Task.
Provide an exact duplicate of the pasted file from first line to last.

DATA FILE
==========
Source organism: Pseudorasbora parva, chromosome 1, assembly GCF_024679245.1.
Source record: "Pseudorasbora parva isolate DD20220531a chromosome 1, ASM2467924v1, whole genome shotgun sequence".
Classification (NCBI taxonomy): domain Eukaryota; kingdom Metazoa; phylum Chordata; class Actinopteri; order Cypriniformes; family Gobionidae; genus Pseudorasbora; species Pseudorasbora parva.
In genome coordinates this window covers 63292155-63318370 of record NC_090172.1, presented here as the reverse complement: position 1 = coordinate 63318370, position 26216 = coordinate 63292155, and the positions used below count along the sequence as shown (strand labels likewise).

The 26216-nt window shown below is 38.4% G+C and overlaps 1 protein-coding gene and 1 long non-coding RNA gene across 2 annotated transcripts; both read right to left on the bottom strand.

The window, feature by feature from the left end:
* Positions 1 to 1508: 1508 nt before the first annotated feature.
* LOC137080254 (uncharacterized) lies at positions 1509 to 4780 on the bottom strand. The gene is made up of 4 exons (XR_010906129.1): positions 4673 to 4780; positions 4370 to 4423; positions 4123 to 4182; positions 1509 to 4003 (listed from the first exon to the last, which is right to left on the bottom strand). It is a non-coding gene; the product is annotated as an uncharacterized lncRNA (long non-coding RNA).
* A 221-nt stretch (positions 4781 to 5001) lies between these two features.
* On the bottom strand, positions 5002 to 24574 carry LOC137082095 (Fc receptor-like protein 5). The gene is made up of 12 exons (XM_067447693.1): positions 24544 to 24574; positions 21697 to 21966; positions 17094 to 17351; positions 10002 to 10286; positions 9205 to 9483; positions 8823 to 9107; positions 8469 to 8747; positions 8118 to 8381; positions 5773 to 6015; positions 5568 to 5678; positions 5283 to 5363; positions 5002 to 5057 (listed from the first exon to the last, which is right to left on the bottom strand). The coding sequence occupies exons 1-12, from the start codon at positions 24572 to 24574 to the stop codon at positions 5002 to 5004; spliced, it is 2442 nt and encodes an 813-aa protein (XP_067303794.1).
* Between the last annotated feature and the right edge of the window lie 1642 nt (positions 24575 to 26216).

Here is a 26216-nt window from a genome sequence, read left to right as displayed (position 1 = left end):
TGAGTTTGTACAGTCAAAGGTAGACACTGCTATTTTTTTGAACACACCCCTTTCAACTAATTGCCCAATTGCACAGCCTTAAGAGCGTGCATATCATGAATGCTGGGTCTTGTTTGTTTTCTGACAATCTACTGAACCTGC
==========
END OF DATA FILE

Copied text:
Source organism: Pseudorasbora parva, chromosome 1, assembly GCF_024679245.1.
Source record: "Pseudorasbora parva isolate DD20220531a chromosome 1, ASM2467924v1, whole genome shotgun sequence".
Classification (NCBI taxonomy): domain Eukaryota; kingdom Metazoa; phylum Chordata; class Actinopteri; order Cypriniformes; family Gobionidae; genus Pseudorasbora; species Pseudorasbora parva.
In genome coordinates this window covers 63292155-63318370 of record NC_090172.1, presented here as the reverse complement: position 1 = coordinate 63318370, position 26216 = coordinate 63292155, and the positions used below count along the sequence as shown (strand labels likewise).

The 26216-nt window shown below is 38.4% G+C and overlaps 1 protein-coding gene and 1 long non-coding RNA gene across 2 annotated transcripts; both read right to left on the bottom strand.

The window, feature by feature from the left end:
* Positions 1 to 1508: 1508 nt before the first annotated feature.
* LOC137080254 (uncharacterized) lies at positions 1509 to 4780 on the bottom strand. The gene is made up of 4 exons (XR_010906129.1): positions 4673 to 4780; positions 4370 to 4423; positions 4123 to 4182; positions 1509 to 4003 (listed from the first exon to the last, which is right to left on the bottom strand). It is a non-coding gene; the product is annotated as an uncharacterized lncRNA (long non-coding RNA).
* A 221-nt stretch (positions 4781 to 5001) lies between these two features.
* On the bottom strand, positions 5002 to 24574 carry LOC137082095 (Fc receptor-like protein 5). The gene is made up of 12 exons (XM_067447693.1): positions 24544 to 24574; positions 21697 to 21966; positions 17094 to 17351; positions 10002 to 10286; positions 9205 to 9483; positions 8823 to 9107; positions 8469 to 8747; positions 8118 to 8381; positions 5773 to 6015; positions 5568 to 5678; positions 5283 to 5363; positions 5002 to 5057 (listed from the first exon to the last, which is right to left on the bottom strand). The coding sequence occupies exons 1-12, from the start codon at positions 24572 to 24574 to the stop codon at positions 5002 to 5004; spliced, it is 2442 nt and encodes an 813-aa protein (XP_067303794.1).
* Between the last annotated feature and the right edge of the window lie 1642 nt (positions 24575 to 26216).

Here is a 26216-nt window from a genome sequence, read left to right as displayed (position 1 = left end):
TGAGTTTGTACAGTCAAAGGTAGACACTGCTATTTTTTTGAACACACCCCTTTCAACTAATTGCCCAATTGCACAGCCTTAAGAGCGTGCATATCATGAATGCTGGGTCTTGTTTGTTTTCTGACAATCTACTGAACCTGC